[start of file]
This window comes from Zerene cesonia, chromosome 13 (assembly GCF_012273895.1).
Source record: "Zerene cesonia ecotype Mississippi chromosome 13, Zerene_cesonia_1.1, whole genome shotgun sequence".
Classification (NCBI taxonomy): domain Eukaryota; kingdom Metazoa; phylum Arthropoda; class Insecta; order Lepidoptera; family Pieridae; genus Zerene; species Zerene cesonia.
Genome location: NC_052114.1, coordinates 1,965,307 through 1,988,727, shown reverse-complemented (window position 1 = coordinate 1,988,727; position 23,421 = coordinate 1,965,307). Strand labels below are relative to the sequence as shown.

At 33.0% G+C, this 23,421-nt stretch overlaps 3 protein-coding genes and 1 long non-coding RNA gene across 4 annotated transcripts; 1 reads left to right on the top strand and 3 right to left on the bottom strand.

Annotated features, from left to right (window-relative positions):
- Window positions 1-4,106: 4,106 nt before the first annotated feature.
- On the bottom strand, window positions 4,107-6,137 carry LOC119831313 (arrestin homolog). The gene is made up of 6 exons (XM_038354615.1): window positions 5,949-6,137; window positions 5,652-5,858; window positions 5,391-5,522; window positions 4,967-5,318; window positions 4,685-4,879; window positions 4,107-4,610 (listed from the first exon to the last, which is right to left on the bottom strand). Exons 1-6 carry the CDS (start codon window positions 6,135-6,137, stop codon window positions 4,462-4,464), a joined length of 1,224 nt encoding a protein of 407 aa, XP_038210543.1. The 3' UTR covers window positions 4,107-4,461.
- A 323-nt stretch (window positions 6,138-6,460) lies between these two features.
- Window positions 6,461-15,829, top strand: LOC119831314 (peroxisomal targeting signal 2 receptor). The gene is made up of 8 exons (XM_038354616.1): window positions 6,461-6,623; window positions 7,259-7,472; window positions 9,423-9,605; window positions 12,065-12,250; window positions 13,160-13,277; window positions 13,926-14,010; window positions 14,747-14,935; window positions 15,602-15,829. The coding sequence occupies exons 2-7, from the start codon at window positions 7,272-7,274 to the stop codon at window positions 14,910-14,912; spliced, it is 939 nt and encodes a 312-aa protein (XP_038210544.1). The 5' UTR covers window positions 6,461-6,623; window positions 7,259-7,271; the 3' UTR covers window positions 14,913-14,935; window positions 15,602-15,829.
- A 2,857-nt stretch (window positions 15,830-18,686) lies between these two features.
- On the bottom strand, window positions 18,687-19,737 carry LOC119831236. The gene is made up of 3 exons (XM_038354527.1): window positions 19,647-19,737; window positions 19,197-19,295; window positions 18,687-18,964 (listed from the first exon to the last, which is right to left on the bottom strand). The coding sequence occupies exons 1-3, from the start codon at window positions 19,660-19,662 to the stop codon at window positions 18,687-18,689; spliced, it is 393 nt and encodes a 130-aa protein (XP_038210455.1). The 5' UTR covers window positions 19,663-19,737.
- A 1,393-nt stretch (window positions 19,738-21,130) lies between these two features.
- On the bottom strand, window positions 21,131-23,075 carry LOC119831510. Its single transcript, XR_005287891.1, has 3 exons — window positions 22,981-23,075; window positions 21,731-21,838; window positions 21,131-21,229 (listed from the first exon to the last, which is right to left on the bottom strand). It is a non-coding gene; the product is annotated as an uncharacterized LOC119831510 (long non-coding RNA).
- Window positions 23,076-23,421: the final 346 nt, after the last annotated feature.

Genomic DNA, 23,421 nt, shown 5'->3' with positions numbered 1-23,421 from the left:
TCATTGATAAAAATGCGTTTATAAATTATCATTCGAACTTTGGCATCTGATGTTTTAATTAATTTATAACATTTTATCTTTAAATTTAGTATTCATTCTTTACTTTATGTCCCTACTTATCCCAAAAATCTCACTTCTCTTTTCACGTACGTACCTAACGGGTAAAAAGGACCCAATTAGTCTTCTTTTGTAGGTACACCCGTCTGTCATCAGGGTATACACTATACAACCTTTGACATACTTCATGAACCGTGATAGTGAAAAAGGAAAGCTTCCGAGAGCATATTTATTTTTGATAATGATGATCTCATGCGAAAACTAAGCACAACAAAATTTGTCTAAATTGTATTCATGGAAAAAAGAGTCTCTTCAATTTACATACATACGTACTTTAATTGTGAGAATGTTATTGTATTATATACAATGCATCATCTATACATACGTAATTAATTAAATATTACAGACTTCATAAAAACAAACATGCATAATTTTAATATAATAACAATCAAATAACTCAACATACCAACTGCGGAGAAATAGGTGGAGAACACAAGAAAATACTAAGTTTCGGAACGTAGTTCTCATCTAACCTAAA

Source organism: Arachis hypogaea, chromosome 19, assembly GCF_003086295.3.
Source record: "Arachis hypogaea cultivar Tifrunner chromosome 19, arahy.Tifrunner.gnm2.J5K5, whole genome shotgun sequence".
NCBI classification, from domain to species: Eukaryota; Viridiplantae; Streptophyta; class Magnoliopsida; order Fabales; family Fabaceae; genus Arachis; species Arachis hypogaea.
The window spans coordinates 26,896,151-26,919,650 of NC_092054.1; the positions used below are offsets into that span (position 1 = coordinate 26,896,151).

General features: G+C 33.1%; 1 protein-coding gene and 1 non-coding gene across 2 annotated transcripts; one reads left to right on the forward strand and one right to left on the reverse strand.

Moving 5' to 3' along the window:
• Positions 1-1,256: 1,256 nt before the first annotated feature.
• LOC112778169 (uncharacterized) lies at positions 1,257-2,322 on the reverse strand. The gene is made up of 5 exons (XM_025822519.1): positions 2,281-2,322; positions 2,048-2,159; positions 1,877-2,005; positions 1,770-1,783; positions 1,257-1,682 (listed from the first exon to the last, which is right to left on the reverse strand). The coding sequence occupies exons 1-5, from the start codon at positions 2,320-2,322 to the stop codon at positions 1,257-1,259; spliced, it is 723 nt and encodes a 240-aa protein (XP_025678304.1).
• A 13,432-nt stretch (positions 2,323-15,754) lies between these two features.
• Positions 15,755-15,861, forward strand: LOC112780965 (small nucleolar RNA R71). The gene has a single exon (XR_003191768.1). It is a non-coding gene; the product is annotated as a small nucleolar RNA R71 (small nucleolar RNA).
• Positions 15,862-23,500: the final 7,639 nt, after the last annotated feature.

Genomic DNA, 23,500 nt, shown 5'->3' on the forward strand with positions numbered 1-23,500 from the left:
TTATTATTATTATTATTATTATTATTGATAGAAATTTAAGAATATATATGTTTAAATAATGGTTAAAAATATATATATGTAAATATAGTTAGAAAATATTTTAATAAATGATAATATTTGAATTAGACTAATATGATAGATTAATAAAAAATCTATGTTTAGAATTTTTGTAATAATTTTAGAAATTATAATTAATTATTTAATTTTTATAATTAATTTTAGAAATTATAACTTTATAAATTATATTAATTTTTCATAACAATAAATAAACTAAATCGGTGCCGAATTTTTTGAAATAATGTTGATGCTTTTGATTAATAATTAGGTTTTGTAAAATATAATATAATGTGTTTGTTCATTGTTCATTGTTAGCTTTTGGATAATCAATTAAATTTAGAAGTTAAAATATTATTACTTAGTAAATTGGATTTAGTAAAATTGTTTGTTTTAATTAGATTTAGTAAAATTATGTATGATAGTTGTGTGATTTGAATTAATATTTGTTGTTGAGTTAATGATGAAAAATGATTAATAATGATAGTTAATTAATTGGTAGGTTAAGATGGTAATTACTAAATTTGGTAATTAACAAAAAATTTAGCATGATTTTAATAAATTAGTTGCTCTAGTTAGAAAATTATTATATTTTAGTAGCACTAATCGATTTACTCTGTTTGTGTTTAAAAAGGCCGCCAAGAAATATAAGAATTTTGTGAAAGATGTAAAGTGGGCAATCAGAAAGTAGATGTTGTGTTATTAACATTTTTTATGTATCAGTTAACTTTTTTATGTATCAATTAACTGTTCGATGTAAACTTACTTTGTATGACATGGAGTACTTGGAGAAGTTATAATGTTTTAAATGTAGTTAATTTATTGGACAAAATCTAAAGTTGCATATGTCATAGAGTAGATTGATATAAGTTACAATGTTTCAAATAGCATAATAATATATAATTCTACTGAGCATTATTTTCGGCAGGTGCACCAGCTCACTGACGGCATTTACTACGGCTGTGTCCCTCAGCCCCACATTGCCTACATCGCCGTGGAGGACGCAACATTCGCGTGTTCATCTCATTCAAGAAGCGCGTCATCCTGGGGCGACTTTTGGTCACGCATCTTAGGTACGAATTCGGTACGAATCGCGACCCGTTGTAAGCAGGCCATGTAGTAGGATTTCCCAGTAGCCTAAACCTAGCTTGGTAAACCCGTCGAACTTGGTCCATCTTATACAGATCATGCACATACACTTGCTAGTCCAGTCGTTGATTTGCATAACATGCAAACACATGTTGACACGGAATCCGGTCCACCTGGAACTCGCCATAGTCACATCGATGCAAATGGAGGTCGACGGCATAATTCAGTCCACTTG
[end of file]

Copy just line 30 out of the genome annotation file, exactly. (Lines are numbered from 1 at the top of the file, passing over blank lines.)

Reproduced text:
TTATTATTATTATTATTATTATTATTGATAGAAATTTAAGAATATATATGTTTAAATAATGGTTAAAAATATATATATGTAAATATAGTTAGAAAATATTTTAATAAATGATAATATTTGAATTAGACTAATATGATAGATTAATAAAAAATCTATGTTTAGAATTTTTGTAATAATTTTAGAAATTATAATTAATTATTTAATTTTTATAATTAATTTTAGAAATTATAACTTTATAAATTATATTAATTTTTCATAACAATAAATAAACTAAATCGGTGCCGAATTTTTTGAAATAATGTTGATGCTTTTGATTAATAATTAGGTTTTGTAAAATATAATATAATGTGTTTGTTCATTGTTCATTGTTAGCTTTTGGATAATCAATTAAATTTAGAAGTTAAAATATTATTACTTAGTAAATTGGATTTAGTAAAATTGTTTGTTTTAATTAGATTTAGTAAAATTATGTATGATAGTTGTGTGATTTGAATTAATATTTGTTGTTGAGTTAATGATGAAAAATGATTAATAATGATAGTTAATTAATTGGTAGGTTAAGATGGTAATTACTAAATTTGGTAATTAACAAAAAATTTAGCATGATTTTAATAAATTAGTTGCTCTAGTTAGAAAATTATTATATTTTAGTAGCACTAATCGATTTACTCTGTTTGTGTTTAAAAAGGCCGCCAAGAAATATAAGAATTTTGTGAAAGATGTAAAGTGGGCAATCAGAAAGTAGATGTTGTGTTATTAACATTTTTTATGTATCAGTTAACTTTTTTATGTATCAATTAACTGTTCGATGTAAACTTACTTTGTATGACATGGAGTACTTGGAGAAGTTATAATGTTTTAAATGTAGTTAATTTATTGGACAAAATCTAAAGTTGCATATGTCATAGAGTAGATTGATATAAGTTACAATGTTTCAAATAGCATAATAATATATAATTCTACTGAGCATTATTTTCGGCAGGTGCACCAGCTCACTGACGGCATTTACTACGGCTGTGTCCCTCAGCCCCACATTGCCTACATCGCCGTGGAGGACGCAACATTCGCGTGTTCATCTCATTCAAGAAGCGCGTCATCCTGGGGCGACTTTTGGTCACGCATCTTAGGTACGAATTCGGTACGAATCGCGACCCGTTGTAAGCAGGCCATGTAGTAGGATTTCCCAGTAGCCTAAACCTAGCTTGGTAAACCCGTCGAACTTGGTCCATCTTATACAGATCATGCACATACACTTGCTAGTCCAGTCGTTGATTTGCATAACATGCAAACACATGTTGACACGGAATCCGGTCCACCTGGAACTCGCCATAGTCACATCGATGCAAATGGAGGTCGACGGCATAATTCAGTCCACTTG